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fossil_sea_urchin

Einosaur metarsal?

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fossil_sea_urchin

The seller claims this is a 9 inch einosaurus metatarsal from the two medicine formation. He claims it is one of a kind and very rare. Is he right?

einosaurmetatarsal_004.jpg

einosaurmetatarsal_002.jpg

einosaurmetatarsal_003.jpg

einosaurmetatarsal_005.jpg

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TyBoy

My friend collected on a einiosaur bone bed in Montana and like Carl said its the only way you will be able to assign it to one.  Ceratopsian material from the Two Medicine is quite rare.

Troodon collection has some Einio material but states it came from a bonebed.

 

 

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gigantoraptor

There are at least two Ceratopsians present in the Two Medicine formatio,  Einiosaurus procurvicornis and Achelousaurus horneri. I don't know how to tell specific bones apart.

Here is a drawning of a Centrosaurus foot. I know it's an other animal from a different location, but it might help to determine if this is indeed a Ceratopsian metatarsal.

Afbeeldingsresultaat voor triceratops metatarsal

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fossil_sea_urchin

The seller claims it was found in a bone bed of 3 individuals.

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Jaimin013

It is actually extremely difficult to say from this isolated fossil unfortunately...it could be one but you are not going to be able to establish an ID from this.

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daves64
1 hour ago, caldigger said:

Not meaning to be the sarcastic one here ( actually I am! ) but if it is "one of a kind", what could the seller possibly compare it to for an identification?  Just saying!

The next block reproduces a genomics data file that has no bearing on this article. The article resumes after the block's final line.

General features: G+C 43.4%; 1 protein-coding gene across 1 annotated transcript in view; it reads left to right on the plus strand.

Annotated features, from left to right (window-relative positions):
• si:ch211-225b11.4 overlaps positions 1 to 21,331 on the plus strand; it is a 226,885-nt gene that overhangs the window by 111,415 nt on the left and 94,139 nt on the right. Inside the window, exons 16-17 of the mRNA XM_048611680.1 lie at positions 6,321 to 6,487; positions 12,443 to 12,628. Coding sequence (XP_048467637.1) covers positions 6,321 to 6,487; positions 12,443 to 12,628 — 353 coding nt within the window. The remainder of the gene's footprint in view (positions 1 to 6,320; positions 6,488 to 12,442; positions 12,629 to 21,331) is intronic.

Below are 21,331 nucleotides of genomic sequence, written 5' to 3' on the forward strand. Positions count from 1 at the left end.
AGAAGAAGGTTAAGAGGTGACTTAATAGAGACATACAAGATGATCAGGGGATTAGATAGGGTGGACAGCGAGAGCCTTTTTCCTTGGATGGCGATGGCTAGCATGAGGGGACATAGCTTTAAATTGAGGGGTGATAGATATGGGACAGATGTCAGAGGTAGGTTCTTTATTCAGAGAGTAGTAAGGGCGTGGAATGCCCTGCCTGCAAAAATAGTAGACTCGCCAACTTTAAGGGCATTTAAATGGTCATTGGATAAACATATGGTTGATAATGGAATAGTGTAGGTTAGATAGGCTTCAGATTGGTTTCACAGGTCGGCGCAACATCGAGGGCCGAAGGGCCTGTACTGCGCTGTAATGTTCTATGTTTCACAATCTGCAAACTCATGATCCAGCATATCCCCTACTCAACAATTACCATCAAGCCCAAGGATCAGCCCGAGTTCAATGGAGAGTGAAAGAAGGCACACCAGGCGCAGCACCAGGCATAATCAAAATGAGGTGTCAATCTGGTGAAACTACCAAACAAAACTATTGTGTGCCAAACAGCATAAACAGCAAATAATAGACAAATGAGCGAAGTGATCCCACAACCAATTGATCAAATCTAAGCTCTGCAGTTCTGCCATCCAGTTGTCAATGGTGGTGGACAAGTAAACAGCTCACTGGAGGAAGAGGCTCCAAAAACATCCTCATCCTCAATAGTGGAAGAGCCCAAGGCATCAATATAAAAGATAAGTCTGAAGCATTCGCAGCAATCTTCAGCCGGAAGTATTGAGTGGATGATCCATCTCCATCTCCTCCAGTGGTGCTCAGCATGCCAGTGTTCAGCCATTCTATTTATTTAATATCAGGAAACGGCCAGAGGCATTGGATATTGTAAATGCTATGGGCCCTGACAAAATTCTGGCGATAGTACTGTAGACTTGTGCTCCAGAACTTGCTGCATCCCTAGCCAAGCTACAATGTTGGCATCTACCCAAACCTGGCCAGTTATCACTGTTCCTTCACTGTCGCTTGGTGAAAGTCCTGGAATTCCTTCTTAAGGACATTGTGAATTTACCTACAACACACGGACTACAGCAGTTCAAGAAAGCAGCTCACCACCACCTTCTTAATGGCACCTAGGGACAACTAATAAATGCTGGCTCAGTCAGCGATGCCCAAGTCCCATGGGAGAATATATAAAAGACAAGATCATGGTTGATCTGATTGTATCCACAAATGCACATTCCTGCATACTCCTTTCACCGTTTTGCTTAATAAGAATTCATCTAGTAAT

Not to mention being found "in a bone bed of 3 individuals". But in a way I guess it IS one of a kind. That one is the only one of it's kind, being just that bone, with just that length, just that width, color & so on. It's completely unique... just like every other bone. You can be sarcastic. :muahaha:

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Carl

I suppose it could be completely unique in the sense that if this element has never been found before for an Einiosaurus it would be known as such by comparison with other more completely-known, closely-related ceratopsians, of which there are many. That said, it's almost certainly not true in this case. Too many red flags.

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Rockwood
49 minutes ago, Carl said:

I suppose it could be completely unique in the sense that if this element has never been found before for an Einiosaurus

In a circular sort of way it could make the claim harder to disprove.

Mind you in this context circular equals useless. 

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TyBoy

Einiosaurus bone beds are not uncommon in the Two Med Fm.  Attached paper talks about them, one Canyon Bone Bed contained "approximately 300 bones and bone fragments but only two skulls, and represents a  MNI of seven specimens of  Einiosaurus  (six subadults and one juvenile)".  Guess none of those bones were Tarsals :D  

 

https://www.google.com/url?sa=t&source=web&rct=j&url=https://scholarworks.montana.edu/xmlui/bitstream/handle/1/2118/ReiznerJ0810.pdf%3Fsequence%3D1%26isAllowed%3Dy&ved=2ahUKEwieqIeryrvgAhUFG3wKHVkyAmEQFjARegQIAxAB&usg=AOvVaw3QyhUj8fPxtnMquBDVS9BV&cshid=1550159619738

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Rockwood
2 hours ago, TyBoy said:

Guess none of those bones were Tarsals :D

 

4 hours ago, Carl said:

I suppose it could

The sort of thing that discourages speculation. :(

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CBchiefski

Howdy, @fossil_sea_urchin if it did come from a bonebed with skull material present, then perhaps the bone could be narrowed down to Einiosaurus. Everything @Carl said is spot on and I can only add a little. Am fairly sure there is Einiosaurus metatarsal material at MOR, but can double check next time I am in collections. There is at least one undescribed ceratopsian in the Two Med so as already stated, IDs to the genus level require key skull material associated.

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